1 Answer | Add Yours
I think we can definitely say that the piano is a symbol that changes in this excellent short story that focuses on the relationship between a mother and her daughter. It is clear that from the first mention of piano lessons, the piano, in Jing-Mei's childhood, is a symbol of the conflict between the mother and the daughter. Note Jing-Mei's initial response to the news that she will be having piano lessons:
"Why don't you like me the way I am? I'm not a genius! I can't play the piano. And even if I could, I wouldn't go on TV if you paid me a million dollars!" I cried.
Thus we can see that even before Jing-Mei touches a piano, it is a symbol of the tension in her relationship with her mother and the way that she feels pressurised into being something that she is not. This of course continues as she has lessons with Old Chong, who can't actually hear, and then gives her disastrous performance.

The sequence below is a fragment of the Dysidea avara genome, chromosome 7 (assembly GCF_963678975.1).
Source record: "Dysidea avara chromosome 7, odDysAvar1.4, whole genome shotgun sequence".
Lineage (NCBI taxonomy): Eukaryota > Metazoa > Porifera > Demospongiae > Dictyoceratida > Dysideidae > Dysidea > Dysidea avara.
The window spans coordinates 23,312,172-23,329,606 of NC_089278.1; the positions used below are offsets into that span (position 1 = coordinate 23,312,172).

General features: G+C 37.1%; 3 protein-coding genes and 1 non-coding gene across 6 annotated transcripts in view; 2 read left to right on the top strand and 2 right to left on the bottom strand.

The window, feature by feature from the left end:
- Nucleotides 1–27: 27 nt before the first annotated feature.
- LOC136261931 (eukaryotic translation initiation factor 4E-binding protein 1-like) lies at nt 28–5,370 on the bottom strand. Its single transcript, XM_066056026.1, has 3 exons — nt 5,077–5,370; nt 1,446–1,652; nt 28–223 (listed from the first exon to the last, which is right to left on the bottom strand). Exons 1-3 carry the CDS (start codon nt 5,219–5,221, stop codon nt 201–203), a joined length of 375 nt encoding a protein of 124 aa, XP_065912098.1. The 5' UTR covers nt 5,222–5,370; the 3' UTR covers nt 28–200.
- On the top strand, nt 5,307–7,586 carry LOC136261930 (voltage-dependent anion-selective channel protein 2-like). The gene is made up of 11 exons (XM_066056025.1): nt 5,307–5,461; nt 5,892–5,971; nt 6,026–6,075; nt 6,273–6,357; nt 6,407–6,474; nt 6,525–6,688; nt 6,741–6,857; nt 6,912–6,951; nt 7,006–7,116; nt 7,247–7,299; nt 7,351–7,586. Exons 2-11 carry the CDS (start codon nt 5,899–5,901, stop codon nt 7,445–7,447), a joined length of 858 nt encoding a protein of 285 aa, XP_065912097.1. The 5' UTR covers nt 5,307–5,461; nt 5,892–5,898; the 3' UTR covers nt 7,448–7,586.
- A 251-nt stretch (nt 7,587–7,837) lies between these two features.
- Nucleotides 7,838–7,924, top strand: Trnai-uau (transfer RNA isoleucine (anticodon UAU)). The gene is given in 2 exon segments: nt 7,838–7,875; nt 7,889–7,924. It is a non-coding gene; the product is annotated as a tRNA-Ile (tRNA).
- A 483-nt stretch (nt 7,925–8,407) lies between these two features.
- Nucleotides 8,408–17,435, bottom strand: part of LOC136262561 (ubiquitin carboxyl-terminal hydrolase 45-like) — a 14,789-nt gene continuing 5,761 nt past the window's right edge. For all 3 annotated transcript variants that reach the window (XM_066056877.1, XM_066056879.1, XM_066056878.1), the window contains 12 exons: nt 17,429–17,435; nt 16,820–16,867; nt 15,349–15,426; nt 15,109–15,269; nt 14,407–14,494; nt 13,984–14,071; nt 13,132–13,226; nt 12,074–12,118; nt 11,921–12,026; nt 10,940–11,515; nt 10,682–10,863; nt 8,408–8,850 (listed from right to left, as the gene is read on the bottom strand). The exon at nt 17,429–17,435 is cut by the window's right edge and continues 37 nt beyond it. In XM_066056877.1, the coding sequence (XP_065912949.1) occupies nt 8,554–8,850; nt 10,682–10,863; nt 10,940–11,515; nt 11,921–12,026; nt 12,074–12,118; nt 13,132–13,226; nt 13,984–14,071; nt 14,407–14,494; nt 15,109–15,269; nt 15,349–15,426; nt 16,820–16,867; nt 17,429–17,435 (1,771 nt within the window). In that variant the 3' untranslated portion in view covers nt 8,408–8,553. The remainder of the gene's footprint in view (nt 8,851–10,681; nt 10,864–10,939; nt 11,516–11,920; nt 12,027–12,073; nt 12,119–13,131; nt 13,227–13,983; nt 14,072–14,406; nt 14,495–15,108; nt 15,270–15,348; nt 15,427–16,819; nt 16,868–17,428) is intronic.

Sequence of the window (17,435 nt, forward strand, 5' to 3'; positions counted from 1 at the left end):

However, at the end of the story, once Jing-Mei has asserted her own will and her right to "fall short of expectations," she is given the piano back by her mother, which Jing-Mei herself sees as a "shiny trophy" that she had won back and as a symbol of "forgiveness, a tremendous burden removed." The symbolism of the piano has changed subtlely because now Jing-Mei has won it on her own terms, without having to be pressurised. It also symbolises the way that Jing-Mei's mother accepts her for who she is as well.
We’ve answered 319,186 questions. We can answer yours, too.Ask a question